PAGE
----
In the basement of the Natural History Museum, London, you will find a veritable treasure trove of remarkable stories yet to be told.
'NHMUK PV R6795', that is the designation of a partial, disarticulated fossil skeleton. Some vertebrae, the radius and ulna from a right forelimb, parts of the hindlimbs, and other bones and fragments.
Though the exact origin is unknown, the find was marked as being from near the village of Mkongoleko in the Ruhuhu Basin of southern Tanzania in 1933.
It is one of many such specimens from the expeditions of Francis Rex Parrington. The diversity of the extinct species found in the region by Parrington and others has been key to understanding how dinosaurs evolved during the Middle Triassic period. This particular find was subsequently studied by Alan Charig, former Curator of Fossil Reptiles, Amphibians and Birds at the Natural History Museum in the 1950s.
Yet, over eighty years later, the specimen is still throwing up surprises for palaeontologists.
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“We were studying material from the Tanzanian collection, aiming to provide the first scientific descriptions of some of these important fossils, and came across something truly special,” explains Richard Butler, Professor of Palaeobiology at the University of Birmingham. “Not only could we confirm that the specimen represents a new species, but it is a very important new species that fundamentally challenges our models of what the close relatives of dinosaurs would have looked like.”
In a 2017 letter in Nature , the team formally named and identified the significance of Teleocrater rhadinus.
Fossils and reconstruction of Teleocrater - reproduced from Nebitt et al. 2017
It roamed the Earth during the Triassic Period about 245 million years ago – pre-dating the first definite fossils of true dinosaurs by around ten million years – and appears in the fossil record just after a large group of reptiles, known as archosaurs, split into a crocodile branch (eventually leading to today’s alligators and crocodiles) and a bird branch (leading to dinosaurs and eventually birds). Teleocrater belongs to the archosaurs and is one of the oldest fossils lying along the bird branch, close to the immediate ancestry of dinosaurs.
“Understanding how dinosaurs first evolved and became so successful has been somewhat obscured by the scarcity of well-preserved fossils,” continues Professor Butler. “This sort of find can tell us a lot about early dinosaur evolution. Yet the process from initial discovery to the naming of the species took decades. That is actually quite common because there is so much hiding in collections for us to uncover.”
Evolutionary tree of early avemetatarsalians - reproduced from Nebitt et al 2017.
It speaks to an issue that Professor Butler is keen to stress. For all of the innovation and advances in technology, the field of palaeontology is still rooted in traditional methods of discovery – be that rummaging through museum collections or through field work.
“Traditional field work is going to keep turning up new surprises. In a sense, we collect fossils in the same way that we have done for 200 years. We go out walking in areas we think might contain fossils and we excavate. Whether it is in a basement or out in the field, there is still a buzz when you think you are on the cusp of finding something new.”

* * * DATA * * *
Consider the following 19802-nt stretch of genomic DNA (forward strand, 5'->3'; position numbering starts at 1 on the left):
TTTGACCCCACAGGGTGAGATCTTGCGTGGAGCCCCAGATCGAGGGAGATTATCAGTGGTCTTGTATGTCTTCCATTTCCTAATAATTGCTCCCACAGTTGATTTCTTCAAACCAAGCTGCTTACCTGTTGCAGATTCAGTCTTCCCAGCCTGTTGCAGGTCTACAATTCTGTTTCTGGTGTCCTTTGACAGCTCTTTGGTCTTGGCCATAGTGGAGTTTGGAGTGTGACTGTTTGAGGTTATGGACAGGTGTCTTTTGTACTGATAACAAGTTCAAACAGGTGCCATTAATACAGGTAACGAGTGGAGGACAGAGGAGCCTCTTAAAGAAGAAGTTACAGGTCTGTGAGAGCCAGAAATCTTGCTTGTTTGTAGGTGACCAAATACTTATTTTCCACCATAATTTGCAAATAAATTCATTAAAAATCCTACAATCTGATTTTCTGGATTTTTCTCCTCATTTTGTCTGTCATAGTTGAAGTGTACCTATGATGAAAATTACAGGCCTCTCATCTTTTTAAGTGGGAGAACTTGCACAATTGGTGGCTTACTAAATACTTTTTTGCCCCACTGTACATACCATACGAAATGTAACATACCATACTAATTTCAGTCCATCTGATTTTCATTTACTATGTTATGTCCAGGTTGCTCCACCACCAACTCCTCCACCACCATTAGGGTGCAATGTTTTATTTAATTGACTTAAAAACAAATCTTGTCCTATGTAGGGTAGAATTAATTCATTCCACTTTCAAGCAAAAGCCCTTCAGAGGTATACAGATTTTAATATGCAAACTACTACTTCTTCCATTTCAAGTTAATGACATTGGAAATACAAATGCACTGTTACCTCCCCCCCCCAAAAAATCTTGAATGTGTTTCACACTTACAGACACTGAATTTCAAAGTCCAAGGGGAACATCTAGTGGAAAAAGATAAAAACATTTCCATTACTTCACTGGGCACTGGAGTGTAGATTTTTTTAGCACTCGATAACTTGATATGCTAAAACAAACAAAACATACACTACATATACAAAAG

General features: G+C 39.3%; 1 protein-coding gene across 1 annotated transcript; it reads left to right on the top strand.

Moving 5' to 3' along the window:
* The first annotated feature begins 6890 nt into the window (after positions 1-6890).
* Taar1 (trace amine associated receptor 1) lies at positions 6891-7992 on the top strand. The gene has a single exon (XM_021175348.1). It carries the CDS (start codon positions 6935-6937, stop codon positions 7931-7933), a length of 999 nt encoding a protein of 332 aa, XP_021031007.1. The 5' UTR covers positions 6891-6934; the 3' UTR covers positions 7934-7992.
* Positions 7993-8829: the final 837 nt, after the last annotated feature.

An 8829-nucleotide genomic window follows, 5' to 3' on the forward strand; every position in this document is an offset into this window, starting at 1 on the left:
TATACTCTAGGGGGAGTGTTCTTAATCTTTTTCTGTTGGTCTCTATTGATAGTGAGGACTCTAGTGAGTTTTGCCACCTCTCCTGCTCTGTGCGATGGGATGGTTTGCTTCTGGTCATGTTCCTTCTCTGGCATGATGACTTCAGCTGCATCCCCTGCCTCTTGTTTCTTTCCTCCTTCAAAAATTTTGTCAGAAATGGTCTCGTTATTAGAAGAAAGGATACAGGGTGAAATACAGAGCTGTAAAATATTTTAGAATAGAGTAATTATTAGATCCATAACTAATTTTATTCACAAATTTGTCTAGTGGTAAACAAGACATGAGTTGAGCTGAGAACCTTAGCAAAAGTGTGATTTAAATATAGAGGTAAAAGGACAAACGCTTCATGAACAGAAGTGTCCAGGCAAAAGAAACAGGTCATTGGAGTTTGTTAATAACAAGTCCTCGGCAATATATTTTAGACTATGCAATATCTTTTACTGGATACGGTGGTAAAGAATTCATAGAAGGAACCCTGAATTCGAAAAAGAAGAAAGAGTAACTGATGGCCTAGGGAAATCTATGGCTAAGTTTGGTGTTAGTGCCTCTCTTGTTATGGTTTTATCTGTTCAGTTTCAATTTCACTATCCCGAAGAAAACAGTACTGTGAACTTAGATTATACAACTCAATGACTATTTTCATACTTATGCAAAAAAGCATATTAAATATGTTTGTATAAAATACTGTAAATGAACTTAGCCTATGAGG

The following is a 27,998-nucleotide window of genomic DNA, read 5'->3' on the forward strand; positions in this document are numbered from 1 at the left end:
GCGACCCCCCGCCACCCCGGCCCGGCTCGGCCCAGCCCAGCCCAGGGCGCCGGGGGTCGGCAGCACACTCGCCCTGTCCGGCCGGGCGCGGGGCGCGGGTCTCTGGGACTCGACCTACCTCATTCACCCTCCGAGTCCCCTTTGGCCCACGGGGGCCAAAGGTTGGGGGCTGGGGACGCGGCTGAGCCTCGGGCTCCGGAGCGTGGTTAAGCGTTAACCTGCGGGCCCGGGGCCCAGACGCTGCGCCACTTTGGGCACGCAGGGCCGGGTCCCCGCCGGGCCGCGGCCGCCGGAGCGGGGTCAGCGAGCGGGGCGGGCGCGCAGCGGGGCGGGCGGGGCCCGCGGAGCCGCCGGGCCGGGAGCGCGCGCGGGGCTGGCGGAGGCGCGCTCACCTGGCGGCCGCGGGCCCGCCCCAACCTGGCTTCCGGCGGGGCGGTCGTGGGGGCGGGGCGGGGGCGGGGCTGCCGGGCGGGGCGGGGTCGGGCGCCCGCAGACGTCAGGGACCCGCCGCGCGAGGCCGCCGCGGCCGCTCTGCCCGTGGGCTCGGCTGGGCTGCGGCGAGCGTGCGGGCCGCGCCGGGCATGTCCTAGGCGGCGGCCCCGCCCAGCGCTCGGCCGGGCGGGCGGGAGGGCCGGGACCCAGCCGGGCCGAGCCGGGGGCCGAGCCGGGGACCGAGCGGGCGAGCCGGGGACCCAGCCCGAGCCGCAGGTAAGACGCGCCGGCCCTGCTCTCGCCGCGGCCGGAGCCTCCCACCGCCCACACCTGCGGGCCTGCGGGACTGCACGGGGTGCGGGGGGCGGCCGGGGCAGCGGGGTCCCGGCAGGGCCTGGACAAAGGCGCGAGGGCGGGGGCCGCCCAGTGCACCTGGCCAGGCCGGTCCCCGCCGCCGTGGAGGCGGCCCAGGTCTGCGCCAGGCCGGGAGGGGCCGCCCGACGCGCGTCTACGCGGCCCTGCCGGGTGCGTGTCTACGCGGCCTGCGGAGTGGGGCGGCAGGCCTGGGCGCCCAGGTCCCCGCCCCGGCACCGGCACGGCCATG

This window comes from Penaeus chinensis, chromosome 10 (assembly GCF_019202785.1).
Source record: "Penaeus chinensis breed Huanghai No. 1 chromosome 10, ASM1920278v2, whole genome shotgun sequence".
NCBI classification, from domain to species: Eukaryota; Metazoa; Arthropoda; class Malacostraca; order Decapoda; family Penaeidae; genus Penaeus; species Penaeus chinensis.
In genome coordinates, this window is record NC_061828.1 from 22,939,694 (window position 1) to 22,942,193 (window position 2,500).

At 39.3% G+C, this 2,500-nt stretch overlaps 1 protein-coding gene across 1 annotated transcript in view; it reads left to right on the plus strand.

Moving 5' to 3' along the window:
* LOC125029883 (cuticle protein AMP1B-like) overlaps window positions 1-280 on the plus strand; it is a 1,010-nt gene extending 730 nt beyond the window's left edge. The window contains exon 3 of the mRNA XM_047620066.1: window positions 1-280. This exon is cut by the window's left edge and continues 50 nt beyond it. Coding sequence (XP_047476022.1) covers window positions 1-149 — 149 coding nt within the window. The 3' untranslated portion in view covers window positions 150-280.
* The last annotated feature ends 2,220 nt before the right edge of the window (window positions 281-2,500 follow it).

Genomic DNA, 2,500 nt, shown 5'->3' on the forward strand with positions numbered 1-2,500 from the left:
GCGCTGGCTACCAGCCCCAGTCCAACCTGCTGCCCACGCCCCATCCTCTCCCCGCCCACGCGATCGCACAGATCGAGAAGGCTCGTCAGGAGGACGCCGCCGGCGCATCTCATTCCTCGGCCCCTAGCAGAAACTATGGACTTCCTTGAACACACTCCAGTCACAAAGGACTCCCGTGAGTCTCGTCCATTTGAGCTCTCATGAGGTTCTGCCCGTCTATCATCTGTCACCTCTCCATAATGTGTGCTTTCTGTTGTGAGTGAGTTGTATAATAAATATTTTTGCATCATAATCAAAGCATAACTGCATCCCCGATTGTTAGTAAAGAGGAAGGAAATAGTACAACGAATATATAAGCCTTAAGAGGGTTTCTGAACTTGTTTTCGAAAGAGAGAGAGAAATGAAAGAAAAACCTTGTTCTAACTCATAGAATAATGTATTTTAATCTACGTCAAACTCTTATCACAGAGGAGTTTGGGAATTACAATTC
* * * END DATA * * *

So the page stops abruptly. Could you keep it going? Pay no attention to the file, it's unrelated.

Getting under the skin of fossils
Whereas methods of discovery have remained largely the same, the analysis and interpretation of specimens has made significant strides.
“Our community is pretty good at applying new techniques as they appear,” says Professor Butler. “One of the biggest transformations we have seen in the last twenty years has to be the advances made in the imaging of fossils, it has revolutionised what we do, really.”
He details how computerised tomography (CT) scans have become standard practice to help researchers understand fossils, improving the accuracy of 3D models and allowing exploration of specific questions about the internal anatomy. Synchrotron x-ray imaging, photogrammetry - it is a far cry from the techniques available to the likes of Parrington.
“It is quite like detective work, actually,” adds Professor Butler. “A lot of palaeontology is piecing together fragments of evidence. The fossil record is incomplete. We have snippets of information about the environments these extinct animals and plants lived in, their diets and behaviours, and we try to reconstruct from there. The advances in imaging help us to draw in more lines of evidence, and that has been supported by the field becoming far more interdisciplinary.”
“We have seen a lot of people coming in from a more diverse range of scientific backgrounds in recent years – from biology, engineering and elsewhere. That has been of great benefit to the field.”
Such advances are reflected in a boon of new discoveries, now at the fastest rate on record. Professor Butler estimates that it might be pushing towards an average of one new dinosaur species discovery every week.
“People refer to a dinosaur renaissance. We certainly seem to be seeing that, people are really curious to know more about our work and discoveries, and the advances we have made help us uncover more about our finds than ever before. I actually think movies like Jurassic Park were a significant factor in that!”
A mention of Spielberg’s iconic film evokes ideas of the well-known species; Brontosaurus, Tyrannosaurus, Velociraptor – species long since extinct.
For the Birmingham group, the methodologies have opened up new avenues by which to understand a diverse range of vertebrate fossils, some of which feel a lot closer to home.
The Lapworth Museum of Geology on the University of Birmingham campus has comprehensive palaeontological collections that are available for viewing.
Part of a bigger picture
“People often refer to crocodiles as living fossils,” says Professor Butler, “but I don’t like that term. Yes, they have a very long fossil record, going back over 200 million years, but they were quite different in the past.”